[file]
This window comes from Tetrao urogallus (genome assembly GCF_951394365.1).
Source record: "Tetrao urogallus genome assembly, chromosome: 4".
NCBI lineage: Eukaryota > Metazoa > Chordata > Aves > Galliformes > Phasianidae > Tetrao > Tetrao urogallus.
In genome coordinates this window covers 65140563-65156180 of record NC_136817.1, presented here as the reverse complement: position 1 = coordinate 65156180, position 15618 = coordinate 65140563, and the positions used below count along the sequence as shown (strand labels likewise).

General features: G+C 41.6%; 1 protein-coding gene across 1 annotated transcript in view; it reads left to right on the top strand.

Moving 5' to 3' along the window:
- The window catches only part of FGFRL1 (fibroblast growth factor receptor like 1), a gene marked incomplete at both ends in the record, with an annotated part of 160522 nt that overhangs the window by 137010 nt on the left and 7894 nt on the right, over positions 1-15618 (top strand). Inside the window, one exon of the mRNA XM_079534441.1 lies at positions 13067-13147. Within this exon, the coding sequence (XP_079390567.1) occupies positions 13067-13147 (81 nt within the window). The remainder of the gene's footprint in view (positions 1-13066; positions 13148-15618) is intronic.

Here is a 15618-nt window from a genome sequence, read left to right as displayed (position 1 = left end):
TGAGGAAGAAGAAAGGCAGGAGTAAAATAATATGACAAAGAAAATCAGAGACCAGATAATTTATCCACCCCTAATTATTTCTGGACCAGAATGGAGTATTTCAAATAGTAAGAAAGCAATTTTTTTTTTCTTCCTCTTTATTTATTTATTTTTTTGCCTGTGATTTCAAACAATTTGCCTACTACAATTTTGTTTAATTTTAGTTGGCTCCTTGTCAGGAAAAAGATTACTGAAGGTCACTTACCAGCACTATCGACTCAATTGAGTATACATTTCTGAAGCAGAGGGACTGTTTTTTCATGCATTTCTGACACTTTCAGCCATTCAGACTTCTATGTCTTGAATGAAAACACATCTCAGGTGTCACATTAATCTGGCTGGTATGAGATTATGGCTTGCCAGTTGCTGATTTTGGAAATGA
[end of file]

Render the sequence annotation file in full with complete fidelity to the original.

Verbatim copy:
This window comes from Tetrao urogallus (genome assembly GCF_951394365.1).
Source record: "Tetrao urogallus genome assembly, chromosome: 4".
NCBI lineage: Eukaryota > Metazoa > Chordata > Aves > Galliformes > Phasianidae > Tetrao > Tetrao urogallus.
In genome coordinates this window covers 65140563-65156180 of record NC_136817.1, presented here as the reverse complement: position 1 = coordinate 65156180, position 15618 = coordinate 65140563, and the positions used below count along the sequence as shown (strand labels likewise).

General features: G+C 41.6%; 1 protein-coding gene across 1 annotated transcript in view; it reads left to right on the top strand.

Moving 5' to 3' along the window:
- The window catches only part of FGFRL1 (fibroblast growth factor receptor like 1), a gene marked incomplete at both ends in the record, with an annotated part of 160522 nt that overhangs the window by 137010 nt on the left and 7894 nt on the right, over positions 1-15618 (top strand). Inside the window, one exon of the mRNA XM_079534441.1 lies at positions 13067-13147. Within this exon, the coding sequence (XP_079390567.1) occupies positions 13067-13147 (81 nt within the window). The remainder of the gene's footprint in view (positions 1-13066; positions 13148-15618) is intronic.

Here is a 15618-nt window from a genome sequence, read left to right as displayed (position 1 = left end):
TGAGGAAGAAGAAAGGCAGGAGTAAAATAATATGACAAAGAAAATCAGAGACCAGATAATTTATCCACCCCTAATTATTTCTGGACCAGAATGGAGTATTTCAAATAGTAAGAAAGCAATTTTTTTTTTCTTCCTCTTTATTTATTTATTTTTTTGCCTGTGATTTCAAACAATTTGCCTACTACAATTTTGTTTAATTTTAGTTGGCTCCTTGTCAGGAAAAAGATTACTGAAGGTCACTTACCAGCACTATCGACTCAATTGAGTATACATTTCTGAAGCAGAGGGACTGTTTTTTCATGCATTTCTGACACTTTCAGCCATTCAGACTTCTATGTCTTGAATGAAAACACATCTCAGGTGTCACATTAATCTGGCTGGTATGAGATTATGGCTTGCCAGTTGCTGATTTTGGAAATGA